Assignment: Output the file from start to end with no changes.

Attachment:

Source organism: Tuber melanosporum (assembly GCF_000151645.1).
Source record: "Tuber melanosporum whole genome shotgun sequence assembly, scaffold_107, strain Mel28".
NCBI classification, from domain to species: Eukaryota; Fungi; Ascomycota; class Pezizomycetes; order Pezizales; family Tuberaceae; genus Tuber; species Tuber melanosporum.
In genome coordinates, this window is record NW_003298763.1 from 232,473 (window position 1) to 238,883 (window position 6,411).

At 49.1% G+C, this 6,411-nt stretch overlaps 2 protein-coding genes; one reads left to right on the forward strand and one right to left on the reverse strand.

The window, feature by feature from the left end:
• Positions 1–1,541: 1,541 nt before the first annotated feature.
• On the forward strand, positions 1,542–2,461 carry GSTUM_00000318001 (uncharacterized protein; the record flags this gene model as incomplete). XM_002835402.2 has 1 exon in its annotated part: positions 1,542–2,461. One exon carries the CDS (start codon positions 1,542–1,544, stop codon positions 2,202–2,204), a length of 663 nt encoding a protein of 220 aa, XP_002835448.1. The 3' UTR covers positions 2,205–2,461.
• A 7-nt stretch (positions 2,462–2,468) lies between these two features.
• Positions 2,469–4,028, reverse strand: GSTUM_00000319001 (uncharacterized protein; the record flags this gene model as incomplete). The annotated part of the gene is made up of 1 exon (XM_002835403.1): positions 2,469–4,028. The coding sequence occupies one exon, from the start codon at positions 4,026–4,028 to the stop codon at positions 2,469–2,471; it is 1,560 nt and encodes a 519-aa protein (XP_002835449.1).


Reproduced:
Source organism: Tuber melanosporum (assembly GCF_000151645.1).
Source record: "Tuber melanosporum whole genome shotgun sequence assembly, scaffold_107, strain Mel28".
NCBI classification, from domain to species: Eukaryota; Fungi; Ascomycota; class Pezizomycetes; order Pezizales; family Tuberaceae; genus Tuber; species Tuber melanosporum.
In genome coordinates, this window is record NW_003298763.1 from 232,473 (window position 1) to 238,883 (window position 6,411).

At 49.1% G+C, this 6,411-nt stretch overlaps 2 protein-coding genes; one reads left to right on the forward strand and one right to left on the reverse strand.

The window, feature by feature from the left end:
• Positions 1–1,541: 1,541 nt before the first annotated feature.
• On the forward strand, positions 1,542–2,461 carry GSTUM_00000318001 (uncharacterized protein; the record flags this gene model as incomplete). XM_002835402.2 has 1 exon in its annotated part: positions 1,542–2,461. One exon carries the CDS (start codon positions 1,542–1,544, stop codon positions 2,202–2,204), a length of 663 nt encoding a protein of 220 aa, XP_002835448.1. The 3' UTR covers positions 2,205–2,461.
• A 7-nt stretch (positions 2,462–2,468) lies between these two features.
• Positions 2,469–4,028, reverse strand: GSTUM_00000319001 (uncharacterized protein; the record flags this gene model as incomplete). The annotated part of the gene is made up of 1 exon (XM_002835403.1): positions 2,469–4,028. The coding sequence occupies one exon, from the start codon at positions 4,026–4,028 to the stop codon at positions 2,469–2,471; it is 1,560 nt and encodes a 519-aa protein (XP_002835449.1).